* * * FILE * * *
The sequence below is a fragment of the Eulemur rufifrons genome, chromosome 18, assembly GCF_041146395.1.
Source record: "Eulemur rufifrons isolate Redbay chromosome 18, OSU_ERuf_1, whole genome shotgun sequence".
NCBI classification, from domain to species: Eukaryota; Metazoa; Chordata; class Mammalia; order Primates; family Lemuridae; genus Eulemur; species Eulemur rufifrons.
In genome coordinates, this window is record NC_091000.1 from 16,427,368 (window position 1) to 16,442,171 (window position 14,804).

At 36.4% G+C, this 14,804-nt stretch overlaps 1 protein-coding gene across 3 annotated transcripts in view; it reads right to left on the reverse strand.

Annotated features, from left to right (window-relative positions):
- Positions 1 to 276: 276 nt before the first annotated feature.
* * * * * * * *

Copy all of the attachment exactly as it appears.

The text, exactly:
The sequence below is a fragment of the Eulemur rufifrons genome, chromosome 18, assembly GCF_041146395.1.
Source record: "Eulemur rufifrons isolate Redbay chromosome 18, OSU_ERuf_1, whole genome shotgun sequence".
NCBI classification, from domain to species: Eukaryota; Metazoa; Chordata; class Mammalia; order Primates; family Lemuridae; genus Eulemur; species Eulemur rufifrons.
In genome coordinates, this window is record NC_091000.1 from 16,427,368 (window position 1) to 16,442,171 (window position 14,804).

At 36.4% G+C, this 14,804-nt stretch overlaps 1 protein-coding gene across 3 annotated transcripts in view; it reads right to left on the reverse strand.

Annotated features, from left to right (window-relative positions):
- Positions 1 to 276: 276 nt before the first annotated feature.